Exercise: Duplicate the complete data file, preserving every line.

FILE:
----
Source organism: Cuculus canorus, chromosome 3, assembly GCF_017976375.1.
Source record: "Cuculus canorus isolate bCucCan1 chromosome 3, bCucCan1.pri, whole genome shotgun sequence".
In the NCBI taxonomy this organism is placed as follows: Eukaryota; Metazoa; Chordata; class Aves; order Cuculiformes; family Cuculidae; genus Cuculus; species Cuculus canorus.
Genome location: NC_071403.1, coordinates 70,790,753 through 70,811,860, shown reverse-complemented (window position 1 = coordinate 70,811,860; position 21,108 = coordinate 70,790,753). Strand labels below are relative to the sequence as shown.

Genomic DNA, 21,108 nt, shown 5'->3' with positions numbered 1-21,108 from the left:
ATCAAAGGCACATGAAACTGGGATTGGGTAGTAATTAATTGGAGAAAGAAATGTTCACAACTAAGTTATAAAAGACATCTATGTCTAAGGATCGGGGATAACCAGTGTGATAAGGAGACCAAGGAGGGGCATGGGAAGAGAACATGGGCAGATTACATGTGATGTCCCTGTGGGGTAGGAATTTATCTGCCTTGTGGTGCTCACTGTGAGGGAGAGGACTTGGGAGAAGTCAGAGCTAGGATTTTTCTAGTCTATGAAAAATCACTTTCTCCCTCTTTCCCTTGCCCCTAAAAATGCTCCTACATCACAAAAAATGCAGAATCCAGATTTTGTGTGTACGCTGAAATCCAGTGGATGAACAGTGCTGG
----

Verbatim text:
Source organism: Cuculus canorus, chromosome 3, assembly GCF_017976375.1.
Source record: "Cuculus canorus isolate bCucCan1 chromosome 3, bCucCan1.pri, whole genome shotgun sequence".
In the NCBI taxonomy this organism is placed as follows: Eukaryota; Metazoa; Chordata; class Aves; order Cuculiformes; family Cuculidae; genus Cuculus; species Cuculus canorus.
Genome location: NC_071403.1, coordinates 70,790,753 through 70,811,860, shown reverse-complemented (window position 1 = coordinate 70,811,860; position 21,108 = coordinate 70,790,753). Strand labels below are relative to the sequence as shown.

Genomic DNA, 21,108 nt, shown 5'->3' with positions numbered 1-21,108 from the left:
ATCAAAGGCACATGAAACTGGGATTGGGTAGTAATTAATTGGAGAAAGAAATGTTCACAACTAAGTTATAAAAGACATCTATGTCTAAGGATCGGGGATAACCAGTGTGATAAGGAGACCAAGGAGGGGCATGGGAAGAGAACATGGGCAGATTACATGTGATGTCCCTGTGGGGTAGGAATTTATCTGCCTTGTGGTGCTCACTGTGAGGGAGAGGACTTGGGAGAAGTCAGAGCTAGGATTTTTCTAGTCTATGAAAAATCACTTTCTCCCTCTTTCCCTTGCCCCTAAAAATGCTCCTACATCACAAAAAATGCAGAATCCAGATTTTGTGTGTACGCTGAAATCCAGTGGATGAACAGTGCTGG